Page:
Geographical name changes in Greece

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Map of Greece

The geographical name change in Greece was an initiative by the Greek government to replace non-Greek geographical and topographic names within the Greek Republic with Greek names as part of a policy and ideology of Hellenization.[1][2] The main proponent of the initiative has been a Greek homogenization social-engineering campaign which aimed to assimilate or obliterate geographical or topographical names that were deemed foreign and divisive against Greek unity or considered to be "bad Greek".[2] The names that were considered foreign were usually of Turkish, Albanian, and Slavic origin.[2] Most of the name changes occurred in the ethnically heterogeneous northern Greece and the Arvanite settlements in central Greece. Place names of Greek origin were also renamed after names in Classical Greece.[2]

The policy commenced after the independence of Greece from the Ottoman Empire in the early 1830s, after the territorial expanses of Greece and continued into the Greek Republic.[2] To this day use of the old Turkish, Albanian, or Slavic placenames by authorities, organisations, and individuals is penalized under Greek law.[3]

History[edit]

The area that is today modern Greece was inhabited by various people throughout history which is reflected in its geographical names of diverse origin. Before 1830 a large part of the population consisted of Orthodox Christians, the Greek speaking Orthodox called themselves "Rhomaoi" (Romans) instead of "Hellenes" (Greeks) which is today the preferred name. When modern Greece emerged from the Ottoman Empire in 1830, it based its ideology on nationalism and Hellenism.[2] The ideal of modern Greece was to create a nation state, with no minorities and to do away with anything which reminded to such a past. The ideal was Ancient Greece and the goal was to assimilate all the Orthodox Christians to accept an identity as Greeks, most of them did. Another important method was to rename non Greek toponyms by Greek names, especially from Ancient Greece, whose names were unknown to the local inhabitants. The goal was to give an appearance of ethnic homogeneity.[citation needed]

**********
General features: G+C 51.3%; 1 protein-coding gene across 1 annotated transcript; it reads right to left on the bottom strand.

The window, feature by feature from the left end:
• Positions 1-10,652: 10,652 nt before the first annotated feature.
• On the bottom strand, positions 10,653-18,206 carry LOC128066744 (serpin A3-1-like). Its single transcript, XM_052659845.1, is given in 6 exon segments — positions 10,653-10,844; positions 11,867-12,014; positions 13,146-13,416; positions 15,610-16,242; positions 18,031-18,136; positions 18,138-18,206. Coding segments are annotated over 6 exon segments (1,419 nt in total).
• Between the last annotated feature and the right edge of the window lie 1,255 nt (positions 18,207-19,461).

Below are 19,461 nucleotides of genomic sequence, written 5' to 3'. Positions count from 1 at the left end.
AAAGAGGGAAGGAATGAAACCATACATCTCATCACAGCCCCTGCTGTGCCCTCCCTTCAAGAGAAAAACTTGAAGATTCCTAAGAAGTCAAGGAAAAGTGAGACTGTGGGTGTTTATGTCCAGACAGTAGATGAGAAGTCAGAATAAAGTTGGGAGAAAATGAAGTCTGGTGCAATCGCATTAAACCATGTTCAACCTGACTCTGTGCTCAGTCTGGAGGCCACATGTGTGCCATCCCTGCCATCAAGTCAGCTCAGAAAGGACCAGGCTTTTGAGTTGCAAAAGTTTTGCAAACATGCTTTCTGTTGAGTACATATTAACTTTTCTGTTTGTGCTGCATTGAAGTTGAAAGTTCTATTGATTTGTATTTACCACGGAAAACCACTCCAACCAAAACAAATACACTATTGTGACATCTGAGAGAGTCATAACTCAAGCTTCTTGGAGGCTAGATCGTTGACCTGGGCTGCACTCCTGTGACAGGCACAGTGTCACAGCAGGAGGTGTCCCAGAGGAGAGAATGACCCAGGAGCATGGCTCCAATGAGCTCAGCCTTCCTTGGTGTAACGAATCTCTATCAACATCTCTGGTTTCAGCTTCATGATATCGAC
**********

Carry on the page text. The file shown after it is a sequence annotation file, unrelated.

Between 1830 and 1950s, different non-Greek ethnic groups left the territory of Greece. Except Western Thrace and some islands in the Dodeconese, all Muslims of Greece were gone. In 1912, Greece, before its expansion, was primarily populated by a majority Orthodox Greek and minority of Orthodox Albanian and Wallachian. But still in 1909, the existence of large numbers of non Greek place names were a nuisance to the government. In 1909 the government-appointed commission on toponyms report that every one village in three in Greece (30% of the total) should have its name changed (of the 5,069 Greek villages, 1,500 were considered as “speaking a barbaric language”.[2]

During the Balkan wars, Greece doubled its territory and population, but brought various large non-Greek populations into its border, especially in Macedonia and Epirus. Notably were the Slavic speaking Orthodox, the mostly Turkish speaking Muslims from Macedonia, the Albanians and Aromanians in Epirus. After the war against Bulgaria in 1912 the majority of Slavic speaking Christians were also expelled from the country. After 1922, all Muslims except Western Thrace, were exchanged for all Orthodox in Turkey except Istanbul.

After World War II the remaining Muslim Albanians were expelled, the remaining Christian Albanian and Wallachians today proclaim themselves as Greeks.

By 1928 the demography of Greece had drastically changed from the position in 1830, the country had turned into a nation state, where non Greeks had been removed, most of the population spoke Greek and considered themselves to be by free will or pressure as "Greeks", this is the case for the majority of the remaining Arvanites, Aromanians and the Orthodox Albanians in Epirus, who mostly portray themselves as Greeks today.

Notable geographical name changes[edit]

Central Greece[edit]

Central Greece is home to the Arvanites, an Albanian speaking people who migrated to the area in the 14th century. Till the 19th century most of Attica and Boeotia was populated by Arvanites, many of the placenames were also Arvanite, after the establishment of Greece in 1830 most of the names have been changed, especially to unused names since antiquity, from Classical Greece.

Old name Named changed to: Notes
Liopesi Paiania Old name was Arvanitic. Liopesi: 'Place of cows' or 'of the cow'. From the Albanian word lopë or cow and the suffix ës indicating belonging to a place, or quantity of something.